Bangui Paediatric Centre
60% of patients arrive in a critical condition.
EMERGENCY’s Paediatric Centre in the capital of the Central African Republic, Bangui, has been operational since 2009 and offers healthcare services and educational activities for children up to 14 years of age. Open 24 hours a day, the centre is located opposite the Parliament of the Central African Republic, in a compound made available by local authorities. EMERGENCY’s paediatricians and nurses provide free, high-quality outpatient services to children in need, while the most serious cases are admitted to the 8-bed inpatient ward. An antenatal care programme also operates from the centre: a midwife is available 5 days a week to visit pregnant women and provide family planning advice. More than 100 children and 20 pregnant women visit the Paediatric Centre each day. The outpatient departments and wards are always full, as is the semi-permanent shelter that was erected in the hospital garden at the height of the conflict to provide extra beds.
Around 60% of patients arrive at the centre in a critical condition, either due to the long and complicated journeys they have made to reach the hospital or because they have already been treated using the ‘traditional’ healing that is ubiquitous throughout the country, especially in more rural areas. In 2017, we treated 18,500 children. 80% were under five years of age. 68% had malaria.
As of June 2019, our Bangui Paediatric Centre has seen 195,301 outpatient consultations and 59,651 antenatal care consultations. 1,368 patients attended due to cardiac complaints. A total of 13,145 patients have been admitted.
Collaboration and Training
Malaria, serious infections, and typhoid fever were widespread before the start of the war, but food shortages and harsher living conditions have made it even easier to fall ill. Insecurity convinces many mothers to put off the journey to hospital as long as possible. Thanks to European Union funding, in October of 2014 we began collaborating with a local NGO that manages small healthcare centres throughout the country; training local medical staff in triage, urgent primary care, and onward transfer to hospitals in Bangui. In June of 2016 we collaborated with the Central African Red Cross’ University Paramedic Training Institute, to provide practical training to second- and third-year nursing students. Educating local medical professionals and contributing to the autonomy of national healthcare systems is an integral part of all EMERGENCY projects.
Now that standards of treatment have improved at Bangui’s Complexe Pédiatrique – part of the national health service – we have been able to reorganise activities at our Paediatric Centre so that these do not overlap with those of the public hospital. As of last September, the Paediatric Centre has been dedicated solely to treating chronically ill patients, who suffer largely from sickle cell anaemia, asthma, nephrotic syndrome, epilepsy, diabetes, or heart disease. Acute patients are kept under close observation and stabilised in our centre, prior to transfer to the public Complexe Pédiatrique. A local obstetrician is present five days a week to see pregnant women and monitor their pregnancies. We continue to run vaccination and antenatal programmes for children and women, as well as prenatal and family planning advice services.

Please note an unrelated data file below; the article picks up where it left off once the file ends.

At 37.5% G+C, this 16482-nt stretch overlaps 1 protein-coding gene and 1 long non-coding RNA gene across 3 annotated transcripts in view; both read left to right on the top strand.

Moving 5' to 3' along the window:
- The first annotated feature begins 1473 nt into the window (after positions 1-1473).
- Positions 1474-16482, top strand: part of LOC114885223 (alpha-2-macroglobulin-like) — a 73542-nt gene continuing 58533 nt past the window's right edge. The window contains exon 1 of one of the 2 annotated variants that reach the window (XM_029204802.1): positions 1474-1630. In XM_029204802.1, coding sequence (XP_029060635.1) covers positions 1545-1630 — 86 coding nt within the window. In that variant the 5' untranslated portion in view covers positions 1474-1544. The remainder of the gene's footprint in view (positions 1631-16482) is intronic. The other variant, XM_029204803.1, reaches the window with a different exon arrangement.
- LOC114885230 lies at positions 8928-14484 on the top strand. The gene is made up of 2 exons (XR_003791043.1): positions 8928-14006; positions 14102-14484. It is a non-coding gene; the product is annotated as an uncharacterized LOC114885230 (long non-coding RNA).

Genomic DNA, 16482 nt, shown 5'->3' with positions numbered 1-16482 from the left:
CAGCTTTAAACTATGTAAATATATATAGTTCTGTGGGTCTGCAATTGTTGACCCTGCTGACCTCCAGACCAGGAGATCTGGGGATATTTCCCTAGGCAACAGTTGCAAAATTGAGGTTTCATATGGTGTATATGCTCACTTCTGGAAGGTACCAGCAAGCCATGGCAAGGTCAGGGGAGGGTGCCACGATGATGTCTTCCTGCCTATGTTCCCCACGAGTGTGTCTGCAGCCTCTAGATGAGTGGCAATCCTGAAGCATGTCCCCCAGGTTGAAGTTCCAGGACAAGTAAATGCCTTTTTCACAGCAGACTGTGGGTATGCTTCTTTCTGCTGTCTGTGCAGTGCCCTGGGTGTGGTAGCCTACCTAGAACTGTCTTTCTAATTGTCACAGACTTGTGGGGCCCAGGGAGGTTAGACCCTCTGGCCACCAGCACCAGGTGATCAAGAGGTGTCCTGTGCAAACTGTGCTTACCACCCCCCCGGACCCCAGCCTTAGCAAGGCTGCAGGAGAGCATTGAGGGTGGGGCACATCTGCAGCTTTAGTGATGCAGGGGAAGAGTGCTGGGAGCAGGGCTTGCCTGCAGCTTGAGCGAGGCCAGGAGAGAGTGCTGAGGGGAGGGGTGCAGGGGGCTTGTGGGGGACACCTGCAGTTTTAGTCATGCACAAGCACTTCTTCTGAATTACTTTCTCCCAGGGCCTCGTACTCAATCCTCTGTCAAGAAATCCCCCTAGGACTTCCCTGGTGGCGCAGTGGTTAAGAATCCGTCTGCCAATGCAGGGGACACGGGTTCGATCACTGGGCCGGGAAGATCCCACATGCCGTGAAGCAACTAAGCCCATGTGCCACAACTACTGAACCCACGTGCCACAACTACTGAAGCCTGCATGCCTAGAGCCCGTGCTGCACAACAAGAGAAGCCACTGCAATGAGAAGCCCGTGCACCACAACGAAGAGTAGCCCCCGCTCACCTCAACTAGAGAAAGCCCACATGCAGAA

Our collaboration with the National Blood Bank in Bangui (Centre Nationale de Transfusion Sanguine) continues, and we organise regular campaigns to educate the local population on the importance of blood donation. Blood bags are tested and then provided to any hospital in the country that requests them. Each year, approximately 19,000 bags are collected. Almost all of these are used in life-saving treatments; more than half of which are for children under five years of age. To date, the National Blood Bank has distributed 78,526 blood bags. As a result of this collaborative effort, the availability of safe blood in hospitals and medical facilities has increased.
The Bangui Paediatric Centre is part of the ‘Regional Programme for Cardiac Surgery’ that EMERGENCY is actively promoting across the African continent. The programme involves a network of medical facilities in which our international team of cardiologists carry out screenings of paediatric and adult patients and, where necessary, organise for transfers to our Salam Centre for Cardiac Surgery in Khartoum, Sudan. This is part of EMERGENCY’s African Network of Medical Excellence (ANME), an innovative model of humanitarian healthcare which has been established to develop centres of medical excellence across the continent and thus broaden access to free, high-quality care.
The Bangui Paediatric Centre is co-funded by the European Union (Delegation to the Central African Republic)
Start of clinical activities: March 2009
Activities: Paediatrics, paediatric first aid, prenatal assistance.
Facilities: 3 paediatric clinics, obstetric clinic, radiology, laboratory, pharmacy, ward, stockroom, offices, services, welcome and outdoor play area, technical and support services.
Observation beds: 8
Local staff members: 41
Outpatient consultations: 195,301
Cardiological consultations: 1,368
Antenatal care consultations: 59,651
Blood bags distributed: 78,526
(Data correct as of June 2019)